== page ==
“I think in an ideal world, a lot of these projects would have been advanced a long time ago,” said Jennifer Keesmaat, Toronto’s chief planner. “We’ve approved the growth. In many instances we’ve already built it, but the transit has been lagging … Suffice it to say, we need to catch up. We desperately need to catch up.”
She’s right. But stopping and going back to square one is an odd way of catching up, particularly when you’re already behind. That’s what’s happening this fall as Toronto City staff have outlined a two-steps back proposal to “reset” the long-awaited Waterfront LRT project.
Continue reading Waterfront Transit Reset – or Explosion?
I love the idea of the Rail Deck Park, a plan to deck over the railway corridor from Blue Jays Way to Bathurst and build a park on it. At 21 acres it would be the largest new park to open in Toronto since Downsview Park in 1999 and a vital infusion of green space in the already under-parked and ever intensifying Downtown Toronto. But when you look into its impact on other parks, how to pay for it, and how the idea originated, the lustre on the Rail Deck Park starts to fade.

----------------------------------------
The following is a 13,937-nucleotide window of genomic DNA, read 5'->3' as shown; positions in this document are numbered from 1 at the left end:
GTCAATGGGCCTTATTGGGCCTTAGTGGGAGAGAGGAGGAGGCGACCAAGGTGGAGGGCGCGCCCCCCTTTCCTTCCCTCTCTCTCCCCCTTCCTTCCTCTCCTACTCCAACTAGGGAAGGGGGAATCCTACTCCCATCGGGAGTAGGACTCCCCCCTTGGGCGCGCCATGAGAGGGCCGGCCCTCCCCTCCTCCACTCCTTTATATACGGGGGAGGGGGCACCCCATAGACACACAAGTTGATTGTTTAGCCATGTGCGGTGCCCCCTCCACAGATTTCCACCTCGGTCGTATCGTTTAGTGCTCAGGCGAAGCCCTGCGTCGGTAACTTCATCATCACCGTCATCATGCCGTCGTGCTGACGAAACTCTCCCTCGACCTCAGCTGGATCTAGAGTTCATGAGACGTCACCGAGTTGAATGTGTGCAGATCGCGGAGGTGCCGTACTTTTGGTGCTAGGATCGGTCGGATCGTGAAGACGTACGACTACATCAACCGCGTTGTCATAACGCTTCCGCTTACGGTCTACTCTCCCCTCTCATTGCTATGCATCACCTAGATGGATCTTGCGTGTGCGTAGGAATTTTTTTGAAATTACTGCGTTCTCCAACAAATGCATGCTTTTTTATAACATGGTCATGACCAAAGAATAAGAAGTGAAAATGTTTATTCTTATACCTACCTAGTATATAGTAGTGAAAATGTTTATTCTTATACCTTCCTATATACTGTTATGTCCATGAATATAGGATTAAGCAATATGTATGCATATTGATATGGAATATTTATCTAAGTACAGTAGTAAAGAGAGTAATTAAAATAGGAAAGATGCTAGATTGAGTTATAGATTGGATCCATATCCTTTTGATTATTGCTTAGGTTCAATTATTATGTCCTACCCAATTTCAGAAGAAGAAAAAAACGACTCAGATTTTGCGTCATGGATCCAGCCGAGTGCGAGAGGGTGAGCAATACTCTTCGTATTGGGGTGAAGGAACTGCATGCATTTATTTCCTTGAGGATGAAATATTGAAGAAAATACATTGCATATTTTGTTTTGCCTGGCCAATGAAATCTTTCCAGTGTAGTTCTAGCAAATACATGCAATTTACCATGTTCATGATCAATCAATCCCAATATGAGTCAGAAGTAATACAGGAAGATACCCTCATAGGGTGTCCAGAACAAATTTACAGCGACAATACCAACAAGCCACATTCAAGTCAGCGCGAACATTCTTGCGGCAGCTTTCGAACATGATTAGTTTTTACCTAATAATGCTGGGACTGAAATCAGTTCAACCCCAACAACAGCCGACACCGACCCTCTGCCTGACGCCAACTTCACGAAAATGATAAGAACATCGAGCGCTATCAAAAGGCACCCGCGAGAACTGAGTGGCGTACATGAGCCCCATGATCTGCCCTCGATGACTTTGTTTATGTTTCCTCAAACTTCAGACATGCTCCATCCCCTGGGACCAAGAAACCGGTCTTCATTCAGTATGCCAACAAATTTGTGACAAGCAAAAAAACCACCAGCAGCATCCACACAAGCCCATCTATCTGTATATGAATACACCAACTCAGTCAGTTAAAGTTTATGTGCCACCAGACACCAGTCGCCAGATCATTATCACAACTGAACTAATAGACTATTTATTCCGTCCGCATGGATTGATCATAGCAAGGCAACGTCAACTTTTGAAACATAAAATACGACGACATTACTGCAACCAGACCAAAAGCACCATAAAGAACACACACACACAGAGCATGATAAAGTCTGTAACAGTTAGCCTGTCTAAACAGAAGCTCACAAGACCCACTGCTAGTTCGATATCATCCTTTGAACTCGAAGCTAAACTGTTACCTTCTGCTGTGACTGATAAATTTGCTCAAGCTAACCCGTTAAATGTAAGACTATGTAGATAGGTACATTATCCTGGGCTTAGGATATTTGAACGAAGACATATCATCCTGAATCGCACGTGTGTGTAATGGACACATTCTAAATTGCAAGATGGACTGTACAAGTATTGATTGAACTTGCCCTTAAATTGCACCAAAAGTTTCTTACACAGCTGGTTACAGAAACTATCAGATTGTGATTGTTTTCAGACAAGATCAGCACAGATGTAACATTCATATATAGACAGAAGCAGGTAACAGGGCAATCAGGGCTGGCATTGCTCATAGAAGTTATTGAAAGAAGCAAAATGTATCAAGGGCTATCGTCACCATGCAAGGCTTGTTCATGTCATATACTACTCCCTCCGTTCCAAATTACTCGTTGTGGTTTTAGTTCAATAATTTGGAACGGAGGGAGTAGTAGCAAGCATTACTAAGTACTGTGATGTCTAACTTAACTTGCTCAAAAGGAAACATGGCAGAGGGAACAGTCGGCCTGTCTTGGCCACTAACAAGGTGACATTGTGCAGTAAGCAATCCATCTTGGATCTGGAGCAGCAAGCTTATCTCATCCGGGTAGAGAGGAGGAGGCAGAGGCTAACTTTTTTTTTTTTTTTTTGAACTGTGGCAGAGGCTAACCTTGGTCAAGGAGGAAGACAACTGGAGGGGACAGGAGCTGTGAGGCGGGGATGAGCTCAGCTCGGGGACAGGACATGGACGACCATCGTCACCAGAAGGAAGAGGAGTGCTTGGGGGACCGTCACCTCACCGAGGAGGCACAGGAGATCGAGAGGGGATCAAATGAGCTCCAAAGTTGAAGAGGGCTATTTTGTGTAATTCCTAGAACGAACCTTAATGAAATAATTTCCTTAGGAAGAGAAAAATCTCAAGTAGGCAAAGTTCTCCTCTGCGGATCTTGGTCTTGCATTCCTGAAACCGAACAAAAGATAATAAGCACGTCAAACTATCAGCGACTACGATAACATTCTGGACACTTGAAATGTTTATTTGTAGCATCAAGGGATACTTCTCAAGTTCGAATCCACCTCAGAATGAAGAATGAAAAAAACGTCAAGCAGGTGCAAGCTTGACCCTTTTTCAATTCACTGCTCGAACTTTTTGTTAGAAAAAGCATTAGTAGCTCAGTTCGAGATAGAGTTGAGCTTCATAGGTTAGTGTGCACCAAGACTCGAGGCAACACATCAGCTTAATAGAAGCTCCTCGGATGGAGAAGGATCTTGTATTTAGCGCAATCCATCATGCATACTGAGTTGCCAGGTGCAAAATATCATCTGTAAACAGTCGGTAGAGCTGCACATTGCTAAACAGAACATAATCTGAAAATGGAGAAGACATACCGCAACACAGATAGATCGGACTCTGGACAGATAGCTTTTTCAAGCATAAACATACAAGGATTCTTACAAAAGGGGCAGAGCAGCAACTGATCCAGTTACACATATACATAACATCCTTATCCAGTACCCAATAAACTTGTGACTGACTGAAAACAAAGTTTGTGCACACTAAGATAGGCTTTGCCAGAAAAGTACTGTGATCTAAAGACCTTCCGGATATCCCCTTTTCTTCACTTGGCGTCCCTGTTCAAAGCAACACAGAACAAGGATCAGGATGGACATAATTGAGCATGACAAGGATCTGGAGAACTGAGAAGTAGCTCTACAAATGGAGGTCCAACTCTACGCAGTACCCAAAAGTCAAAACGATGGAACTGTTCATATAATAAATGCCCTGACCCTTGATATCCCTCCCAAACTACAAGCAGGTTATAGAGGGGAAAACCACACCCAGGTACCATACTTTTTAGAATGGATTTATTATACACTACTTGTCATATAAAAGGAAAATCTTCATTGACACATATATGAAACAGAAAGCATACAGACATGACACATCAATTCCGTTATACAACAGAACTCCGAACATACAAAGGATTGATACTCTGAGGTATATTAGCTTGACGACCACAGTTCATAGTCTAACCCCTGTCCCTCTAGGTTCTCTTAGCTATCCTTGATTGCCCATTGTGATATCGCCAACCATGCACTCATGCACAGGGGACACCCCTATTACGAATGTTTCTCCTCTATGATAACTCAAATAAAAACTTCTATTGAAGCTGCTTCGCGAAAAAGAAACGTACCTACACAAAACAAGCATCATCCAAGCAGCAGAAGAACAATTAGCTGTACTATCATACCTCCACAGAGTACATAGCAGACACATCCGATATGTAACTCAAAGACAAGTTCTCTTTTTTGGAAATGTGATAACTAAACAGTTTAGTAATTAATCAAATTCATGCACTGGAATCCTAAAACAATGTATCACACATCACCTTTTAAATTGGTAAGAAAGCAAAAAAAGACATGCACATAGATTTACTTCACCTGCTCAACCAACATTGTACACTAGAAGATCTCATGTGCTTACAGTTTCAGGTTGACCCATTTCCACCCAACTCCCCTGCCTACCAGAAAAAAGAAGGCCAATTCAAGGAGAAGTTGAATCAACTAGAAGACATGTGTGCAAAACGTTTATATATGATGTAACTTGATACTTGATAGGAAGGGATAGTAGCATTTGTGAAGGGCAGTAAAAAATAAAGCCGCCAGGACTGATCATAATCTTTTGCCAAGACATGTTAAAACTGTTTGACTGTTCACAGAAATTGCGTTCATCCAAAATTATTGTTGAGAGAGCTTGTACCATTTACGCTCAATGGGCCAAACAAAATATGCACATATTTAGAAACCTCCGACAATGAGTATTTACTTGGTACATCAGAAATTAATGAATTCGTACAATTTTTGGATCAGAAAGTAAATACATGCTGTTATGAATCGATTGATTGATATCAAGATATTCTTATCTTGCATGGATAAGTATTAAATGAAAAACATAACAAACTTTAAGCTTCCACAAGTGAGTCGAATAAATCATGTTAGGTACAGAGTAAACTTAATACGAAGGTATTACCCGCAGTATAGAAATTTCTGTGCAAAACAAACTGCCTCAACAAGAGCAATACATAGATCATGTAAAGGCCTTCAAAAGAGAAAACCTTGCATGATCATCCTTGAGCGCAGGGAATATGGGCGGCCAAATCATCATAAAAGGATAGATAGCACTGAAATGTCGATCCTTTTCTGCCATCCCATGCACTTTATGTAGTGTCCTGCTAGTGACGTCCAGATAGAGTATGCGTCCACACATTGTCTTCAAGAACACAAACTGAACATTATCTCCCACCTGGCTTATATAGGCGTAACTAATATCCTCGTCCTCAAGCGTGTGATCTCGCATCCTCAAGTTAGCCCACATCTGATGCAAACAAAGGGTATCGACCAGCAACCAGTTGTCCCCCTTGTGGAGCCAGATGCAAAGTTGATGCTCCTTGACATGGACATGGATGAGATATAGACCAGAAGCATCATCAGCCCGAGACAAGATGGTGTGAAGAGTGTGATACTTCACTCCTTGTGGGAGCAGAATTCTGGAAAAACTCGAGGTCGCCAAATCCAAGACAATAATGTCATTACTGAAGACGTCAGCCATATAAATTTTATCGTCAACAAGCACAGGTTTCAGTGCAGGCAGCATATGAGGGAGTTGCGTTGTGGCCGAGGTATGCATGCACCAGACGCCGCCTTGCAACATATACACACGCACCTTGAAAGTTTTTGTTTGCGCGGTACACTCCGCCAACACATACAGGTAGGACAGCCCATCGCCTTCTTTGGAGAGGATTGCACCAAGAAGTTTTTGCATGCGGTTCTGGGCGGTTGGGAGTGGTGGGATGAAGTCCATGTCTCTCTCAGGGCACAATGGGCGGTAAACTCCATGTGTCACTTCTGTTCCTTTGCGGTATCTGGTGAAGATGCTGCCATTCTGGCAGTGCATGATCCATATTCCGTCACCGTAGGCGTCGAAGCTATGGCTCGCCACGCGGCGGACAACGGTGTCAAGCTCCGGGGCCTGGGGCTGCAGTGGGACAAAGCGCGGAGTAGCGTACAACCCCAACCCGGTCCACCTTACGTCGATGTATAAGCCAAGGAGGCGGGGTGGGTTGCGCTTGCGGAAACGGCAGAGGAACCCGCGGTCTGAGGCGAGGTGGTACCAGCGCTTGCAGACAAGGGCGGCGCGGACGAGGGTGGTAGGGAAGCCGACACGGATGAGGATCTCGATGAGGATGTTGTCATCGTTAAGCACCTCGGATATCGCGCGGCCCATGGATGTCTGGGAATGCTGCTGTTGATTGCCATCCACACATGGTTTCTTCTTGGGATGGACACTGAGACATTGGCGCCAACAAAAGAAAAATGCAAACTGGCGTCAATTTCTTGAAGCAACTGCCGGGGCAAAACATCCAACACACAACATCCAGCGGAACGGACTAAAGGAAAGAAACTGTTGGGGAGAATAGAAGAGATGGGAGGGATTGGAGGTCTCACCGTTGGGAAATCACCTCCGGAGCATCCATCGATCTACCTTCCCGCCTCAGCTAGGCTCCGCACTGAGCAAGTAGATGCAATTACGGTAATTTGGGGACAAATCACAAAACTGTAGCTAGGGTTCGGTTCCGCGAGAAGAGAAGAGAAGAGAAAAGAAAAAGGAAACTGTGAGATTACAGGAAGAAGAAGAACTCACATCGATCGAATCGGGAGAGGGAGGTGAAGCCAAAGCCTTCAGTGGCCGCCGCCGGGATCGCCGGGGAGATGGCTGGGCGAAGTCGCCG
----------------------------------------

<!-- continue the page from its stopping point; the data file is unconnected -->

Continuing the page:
The moment of inception for capital projects is usually not hard to trace; a report identifying a need, a milestone reached and the need to make a decision, etc. Not so with Rail Deck. One day it was nothing, the next day John Tory announced it; a fait accompli. But before work started on the park proposal there was the condo proposal.
Continue reading Concerns About the Rail Deck Park